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CFDJ Authors: AppDynamics Blog, Michael Kopp, Tad Anderson, Bob Gourley, Jayaram Krishnaswamy

Related Topics: RIA Developer's Journal, ColdFusion on Ulitzer

RIA & Ajax: Article

What Is AJAX?

AJAX isn't a technology, or a language, and there's no recipe to implement it

Now let's create a small application that could actually benefit you. How many times have you created a registration form that can validate almost everything client-side by using JavaScript, but the username has to be validated upon submission, and if it already exists, you either have to abort and use JavaScript for the alert and send the client back, or cflocate and populate all the form fields by using the session. Wouldn't it be great if we could avoid all that and simple check the username as another JavaScript call? And not even think of creating an existing username array and have it local in the registration form?

It 's not that much different from the file we have. Let's modify the index.cfm file a little. We'll create a basic user registration form with a single fieldname called user and we'll pass that value to the AJAX call. The tricky part here is that AJAX is asynchronous, which means that the function won't return the value you need. Instead the callback function will get called on a different thread. Not to worry, I'll demonstrate how this can be done.

<cfinclude template="core/cfajax.cfm">
<cffunction name="userExists" returntype="boolean">
   <cfargument name="event">
   <cfset var return = false />
   <cfif ListFindNoCase('rob,john,paul',event)><cfset return = true /></cfif>
   <cfreturn return />

Index.cfm now contains a user registration form. On submit, we'll call checkUser(). Note that we must actually call it with a return parameter or we'll always return false! No matter what happens, the form won't get submitted the traditional way. Note that I included 'utils.js' only to call the 'useLoadingMessage' function, which imitates the Gmail loading message while AJAX makes its round trip. 'Execute' sets a callback function, which checks for the ColdFusion return. If true, we'll display an error message, and if the user doesn't exist, we'll manually submit the form by using the JavaScript submit() function. The only difference in the execute call is that we pass the form value to the ColdFusion model. The CFM page is straightforward: all we're doing is a dummy check against a hard-coded list. This is the place where you would put your queries or invoke your components.

You should now be able to set up an AJAX engine, a simple HTML view, make a call, listen, process, and respond using ColdFusion, and process the response in your callback function. In the next part of this article, I'll explain how to pass complex objects by using WDDX serialization, populate tables, use innerHTML properties for advanced JavaScript view manipulations, and provide a full internal rotating banners application that tracks impressions and clicks. I will also cover cross-browser compatibility and offer some little tricks to make your AJAX application as widely compatible as possible.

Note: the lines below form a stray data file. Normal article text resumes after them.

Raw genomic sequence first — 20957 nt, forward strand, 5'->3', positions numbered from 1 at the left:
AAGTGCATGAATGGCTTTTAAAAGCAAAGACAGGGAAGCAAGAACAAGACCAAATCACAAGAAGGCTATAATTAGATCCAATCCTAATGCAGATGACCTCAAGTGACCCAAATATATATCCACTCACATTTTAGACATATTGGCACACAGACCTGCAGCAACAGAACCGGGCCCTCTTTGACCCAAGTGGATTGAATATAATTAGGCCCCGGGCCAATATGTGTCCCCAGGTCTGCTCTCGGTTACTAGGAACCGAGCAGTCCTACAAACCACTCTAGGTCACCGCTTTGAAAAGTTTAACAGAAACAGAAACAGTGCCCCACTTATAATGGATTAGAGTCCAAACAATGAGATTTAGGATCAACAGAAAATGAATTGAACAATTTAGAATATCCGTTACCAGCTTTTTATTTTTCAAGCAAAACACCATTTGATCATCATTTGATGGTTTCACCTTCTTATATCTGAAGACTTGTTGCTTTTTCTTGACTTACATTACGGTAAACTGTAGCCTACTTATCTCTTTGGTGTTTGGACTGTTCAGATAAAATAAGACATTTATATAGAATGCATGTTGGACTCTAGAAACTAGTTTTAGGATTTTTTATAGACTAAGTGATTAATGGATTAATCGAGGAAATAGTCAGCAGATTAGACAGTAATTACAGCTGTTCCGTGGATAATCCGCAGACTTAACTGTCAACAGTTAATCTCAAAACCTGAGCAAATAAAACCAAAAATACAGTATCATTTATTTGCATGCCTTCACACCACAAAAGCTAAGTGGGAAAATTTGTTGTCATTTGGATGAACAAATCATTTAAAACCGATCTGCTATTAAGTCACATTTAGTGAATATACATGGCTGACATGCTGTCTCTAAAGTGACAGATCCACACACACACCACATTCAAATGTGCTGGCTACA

More Stories By Rob Gonda

Rob Gonda is an industry visionary and thought leader, speaks on emerging technologies conferences nationwide, and combines unique approaches to technology and marketing strategies. As a head of Creative Technologies at Sapient, Gonda is an interactive technical “guru,” who provides the knowledge and experience required to run high-level, multi-channel interactive campaigns that reach millions of consumers. Gonda has more than 15 years of experience in web development and 360 marketing campaigns for clients such as Coca-Cola, Adobe, Guinness, Toyota, Taco Bell, NBC, and others. His areas of specialty include emerging technologies, marketing strategy, social media, digital out-of-home, mobile, behavioral targeting, and multi-channel synergy. Before joining the strategy and technology leadership teams at Sapient, Gonda was co-founder and chief technical officer at iChameleon, a Hollywood FL-based agency renown for its emerging experiences and creative technology. In addition to his agency work, Gonda the chair for the digital media council at the Advertising Research Foundation, is the former editor-in-chief of the AJAX Developer’s Journal, co-author of “Real-World AJAX: Secrets of the Masters”, a passionate blogger who authors, and contributors to various publications such as Ad Age and Ad Week. He is a frequent figure on the speaker circuit, having presented at conferences from the senate’s CIO emerging technology to SXSW and Omma. Rob’s mission is to develop forward-thinking expertise that will ensure clients are always on par with rapidly changing technologies and maintain its ethos of evolving. You can reach him at rob[at]robgonda[dot]com and read his blog is at

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